ried coeds from riding in auto-
* * *
THEY ALSO demanded "com-
plete freedom of expression" for
the student newspaper and a stu-
dent government free of faculty
In a panel held yesterday af-
ternoon, attended by about 1,200
of the school's 4,600 students,
Bowling Green's president,
Frank J. Prout, and 13 students
discussed the student com-
At this meeting the dissident'
group dropped its first three de-
mands, but stuck to its guns in
calling for the complete independ-
ence of the campus' newspaper
and student government.
By late afternoon all but about'
25 of the original 200 striking stu-
dents had returned to their classes.
Throughout the dispute spokes-
men for the student senate have
requested the students not to
strike but rather to present their
grievances through the proper
HOMECOMING HANDIWORK-Students armed with hammers
and stepladders are shown straining brain and brawn to hoist
part of the Acacia homecoming display into the proper position.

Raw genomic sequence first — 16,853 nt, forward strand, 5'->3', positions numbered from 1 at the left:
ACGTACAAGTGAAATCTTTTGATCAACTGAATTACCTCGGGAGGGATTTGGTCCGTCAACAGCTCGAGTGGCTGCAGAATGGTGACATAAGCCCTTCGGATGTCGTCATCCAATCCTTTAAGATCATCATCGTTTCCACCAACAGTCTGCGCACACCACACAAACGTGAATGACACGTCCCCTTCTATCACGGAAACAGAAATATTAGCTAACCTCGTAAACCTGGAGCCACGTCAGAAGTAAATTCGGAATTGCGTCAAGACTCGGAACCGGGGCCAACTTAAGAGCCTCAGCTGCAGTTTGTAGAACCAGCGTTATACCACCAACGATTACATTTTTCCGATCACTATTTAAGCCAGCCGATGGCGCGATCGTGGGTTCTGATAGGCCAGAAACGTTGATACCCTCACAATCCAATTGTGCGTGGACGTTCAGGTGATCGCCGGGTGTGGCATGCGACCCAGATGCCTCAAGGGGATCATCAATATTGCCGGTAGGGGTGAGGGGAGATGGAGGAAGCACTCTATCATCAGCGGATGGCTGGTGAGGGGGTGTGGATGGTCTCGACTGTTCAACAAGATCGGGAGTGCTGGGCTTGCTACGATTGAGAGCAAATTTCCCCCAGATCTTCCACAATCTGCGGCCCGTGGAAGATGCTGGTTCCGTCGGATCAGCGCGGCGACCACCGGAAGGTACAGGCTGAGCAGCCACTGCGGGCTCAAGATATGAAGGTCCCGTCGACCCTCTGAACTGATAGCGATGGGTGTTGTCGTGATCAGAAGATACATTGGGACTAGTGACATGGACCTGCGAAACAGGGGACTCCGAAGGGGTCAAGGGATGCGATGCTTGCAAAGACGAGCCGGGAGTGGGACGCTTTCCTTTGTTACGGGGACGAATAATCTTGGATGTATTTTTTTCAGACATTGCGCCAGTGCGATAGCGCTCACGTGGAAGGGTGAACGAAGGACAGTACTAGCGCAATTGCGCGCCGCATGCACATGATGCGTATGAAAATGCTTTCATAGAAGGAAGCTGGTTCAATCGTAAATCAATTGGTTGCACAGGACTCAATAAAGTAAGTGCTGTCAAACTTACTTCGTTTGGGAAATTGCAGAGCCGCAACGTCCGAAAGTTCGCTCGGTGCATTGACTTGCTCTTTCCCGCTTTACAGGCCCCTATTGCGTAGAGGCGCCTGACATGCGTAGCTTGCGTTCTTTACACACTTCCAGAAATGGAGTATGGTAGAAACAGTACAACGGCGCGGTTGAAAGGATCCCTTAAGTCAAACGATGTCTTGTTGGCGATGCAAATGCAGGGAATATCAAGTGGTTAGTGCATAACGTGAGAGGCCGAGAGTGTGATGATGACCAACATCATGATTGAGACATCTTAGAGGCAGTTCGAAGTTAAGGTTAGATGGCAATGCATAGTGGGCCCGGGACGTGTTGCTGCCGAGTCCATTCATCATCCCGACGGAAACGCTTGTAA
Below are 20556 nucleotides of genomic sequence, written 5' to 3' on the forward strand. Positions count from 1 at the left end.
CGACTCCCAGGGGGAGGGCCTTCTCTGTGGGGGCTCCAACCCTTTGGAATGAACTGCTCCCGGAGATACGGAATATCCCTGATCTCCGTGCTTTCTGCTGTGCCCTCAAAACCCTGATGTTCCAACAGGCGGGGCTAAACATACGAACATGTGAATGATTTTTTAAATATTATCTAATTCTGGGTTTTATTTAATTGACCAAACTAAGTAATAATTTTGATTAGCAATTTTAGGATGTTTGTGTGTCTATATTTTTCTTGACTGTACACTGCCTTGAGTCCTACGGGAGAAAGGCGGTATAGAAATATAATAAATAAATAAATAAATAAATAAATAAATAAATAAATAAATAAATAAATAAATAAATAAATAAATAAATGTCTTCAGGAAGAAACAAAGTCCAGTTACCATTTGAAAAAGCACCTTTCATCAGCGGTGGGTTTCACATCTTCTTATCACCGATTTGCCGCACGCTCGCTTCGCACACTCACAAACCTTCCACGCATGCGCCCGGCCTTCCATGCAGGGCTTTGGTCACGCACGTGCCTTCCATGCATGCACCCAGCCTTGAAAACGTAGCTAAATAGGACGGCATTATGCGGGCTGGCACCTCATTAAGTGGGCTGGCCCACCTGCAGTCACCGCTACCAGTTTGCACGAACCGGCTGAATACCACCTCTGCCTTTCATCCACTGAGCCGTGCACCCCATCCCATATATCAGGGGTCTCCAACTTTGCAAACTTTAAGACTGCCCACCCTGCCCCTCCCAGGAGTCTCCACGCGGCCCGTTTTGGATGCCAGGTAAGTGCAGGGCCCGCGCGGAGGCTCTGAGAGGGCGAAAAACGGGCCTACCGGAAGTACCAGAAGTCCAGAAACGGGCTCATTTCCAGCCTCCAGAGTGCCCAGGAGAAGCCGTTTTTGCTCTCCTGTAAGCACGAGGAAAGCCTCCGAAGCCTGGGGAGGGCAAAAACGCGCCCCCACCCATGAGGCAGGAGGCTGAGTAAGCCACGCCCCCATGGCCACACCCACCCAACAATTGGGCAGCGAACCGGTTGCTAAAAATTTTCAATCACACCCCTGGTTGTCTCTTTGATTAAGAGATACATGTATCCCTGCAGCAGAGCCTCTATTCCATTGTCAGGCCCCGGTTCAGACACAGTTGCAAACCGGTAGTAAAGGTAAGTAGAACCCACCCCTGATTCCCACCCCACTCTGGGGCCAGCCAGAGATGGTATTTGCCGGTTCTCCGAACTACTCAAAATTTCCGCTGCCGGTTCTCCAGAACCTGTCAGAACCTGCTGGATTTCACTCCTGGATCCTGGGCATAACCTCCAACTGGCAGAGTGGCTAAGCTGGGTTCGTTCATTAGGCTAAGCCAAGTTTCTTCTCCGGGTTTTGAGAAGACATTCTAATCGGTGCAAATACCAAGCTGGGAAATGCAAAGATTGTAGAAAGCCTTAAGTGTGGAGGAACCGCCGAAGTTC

Some 90 campus house groups are trying to complete displays
before the Saturday morning judging takes place. (See story and
other pictures, Page 6.)
Flu Shot Injections Continue;
Immunized Total About 2,000
Love That Jail!
ALBANY, N.Y.-()-Back in
1921, when Joe Sullivan fin-
ished a 30-day term in Albany
County Jail on a charge of
public intoxication, hreasked
the warden if he could stay
a little longer.
Sullivan, now 65 years old,
still doesn't want to leave.
He works during the day in
the jail kitchen, and at night
is locked up with the prisoners.
Sullivan could leave anytime,
"but he doesn't like the out-
S To Ask
By PETER HOTTON
Student Legislature last night
passed a motion to petition the
University Regents for an ex-offi-